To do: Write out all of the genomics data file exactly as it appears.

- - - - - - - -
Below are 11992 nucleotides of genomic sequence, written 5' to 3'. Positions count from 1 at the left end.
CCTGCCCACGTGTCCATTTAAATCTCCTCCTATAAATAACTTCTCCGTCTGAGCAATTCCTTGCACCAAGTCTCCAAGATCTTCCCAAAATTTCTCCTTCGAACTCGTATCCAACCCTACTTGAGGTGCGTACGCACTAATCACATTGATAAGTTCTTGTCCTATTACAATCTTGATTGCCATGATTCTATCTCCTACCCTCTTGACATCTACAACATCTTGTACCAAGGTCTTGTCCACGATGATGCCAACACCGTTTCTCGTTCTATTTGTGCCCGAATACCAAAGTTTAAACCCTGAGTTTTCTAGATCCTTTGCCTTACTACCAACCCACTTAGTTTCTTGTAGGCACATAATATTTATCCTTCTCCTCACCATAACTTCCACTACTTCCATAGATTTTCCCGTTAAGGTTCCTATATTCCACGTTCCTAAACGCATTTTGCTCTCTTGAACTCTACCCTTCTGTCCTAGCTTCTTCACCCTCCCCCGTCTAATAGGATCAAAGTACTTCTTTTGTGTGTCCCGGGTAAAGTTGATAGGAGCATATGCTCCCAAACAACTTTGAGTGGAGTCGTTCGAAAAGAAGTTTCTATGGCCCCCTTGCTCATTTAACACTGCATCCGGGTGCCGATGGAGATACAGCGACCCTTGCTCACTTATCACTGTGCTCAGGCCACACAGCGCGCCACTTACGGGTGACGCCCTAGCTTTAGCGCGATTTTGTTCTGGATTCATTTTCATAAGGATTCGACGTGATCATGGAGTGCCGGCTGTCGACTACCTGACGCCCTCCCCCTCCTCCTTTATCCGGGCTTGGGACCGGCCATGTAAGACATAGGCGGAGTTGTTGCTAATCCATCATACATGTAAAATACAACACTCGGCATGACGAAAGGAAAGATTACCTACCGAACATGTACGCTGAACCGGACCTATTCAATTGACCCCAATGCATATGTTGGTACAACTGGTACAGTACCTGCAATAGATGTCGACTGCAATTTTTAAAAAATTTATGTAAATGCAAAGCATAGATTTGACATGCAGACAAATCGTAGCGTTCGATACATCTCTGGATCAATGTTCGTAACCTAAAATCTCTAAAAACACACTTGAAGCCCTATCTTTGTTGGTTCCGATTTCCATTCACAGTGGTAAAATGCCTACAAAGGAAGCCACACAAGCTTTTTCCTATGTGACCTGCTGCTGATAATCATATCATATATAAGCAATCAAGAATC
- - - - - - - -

Below are 11992 nucleotides of genomic sequence, written 5' to 3'. Positions count from 1 at the left end.
CCTGCCCACGTGTCCATTTAAATCTCCTCCTATAAATAACTTCTCCGTCTGAGCAATTCCTTGCACCAAGTCTCCAAGATCTTCCCAAAATTTCTCCTTCGAACTCGTATCCAACCCTACTTGAGGTGCGTACGCACTAATCACATTGATAAGTTCTTGTCCTATTACAATCTTGATTGCCATGATTCTATCTCCTACCCTCTTGACATCTACAACATCTTGTACCAAGGTCTTGTCCACGATGATGCCAACACCGTTTCTCGTTCTATTTGTGCCCGAATACCAAAGTTTAAACCCTGAGTTTTCTAGATCCTTTGCCTTACTACCAACCCACTTAGTTTCTTGTAGGCACATAATATTTATCCTTCTCCTCACCATAACTTCCACTACTTCCATAGATTTTCCCGTTAAGGTTCCTATATTCCACGTTCCTAAACGCATTTTGCTCTCTTGAACTCTACCCTTCTGTCCTAGCTTCTTCACCCTCCCCCGTCTAATAGGATCAAAGTACTTCTTTTGTGTGTCCCGGGTAAAGTTGATAGGAGCATATGCTCCCAAACAACTTTGAGTGGAGTCGTTCGAAAAGAAGTTTCTATGGCCCCCTTGCTCATTTAACACTGCATCCGGGTGCCGATGGAGATACAGCGACCCTTGCTCACTTATCACTGTGCTCAGGCCACACAGCGCGCCACTTACGGGTGACGCCCTAGCTTTAGCGCGATTTTGTTCTGGATTCATTTTCATAAGGATTCGACGTGATCATGGAGTGCCGGCTGTCGACTACCTGACGCCCTCCCCCTCCTCCTTTATCCGGGCTTGGGACCGGCCATGTAAGACATAGGCGGAGTTGTTGCTAATCCATCATACATGTAAAATACAACACTCGGCATGACGAAAGGAAAGATTACCTACCGAACATGTACGCTGAACCGGACCTATTCAATTGACCCCAATGCATATGTTGGTACAACTGGTACAGTACCTGCAATAGATGTCGACTGCAATTTTTAAAAAATTTATGTAAATGCAAAGCATAGATTTGACATGCAGACAAATCGTAGCGTTCGATACATCTCTGGATCAATGTTCGTAACCTAAAATCTCTAAAAACACACTTGAAGCCCTATCTTTGTTGGTTCCGATTTCCATTCACAGTGGTAAAATGCCTACAAAGGAAGCCACACAAGCTTTTTCCTATGTGACCTGCTGCTGATAATCATATCATATATAAGCAATCAAGAATC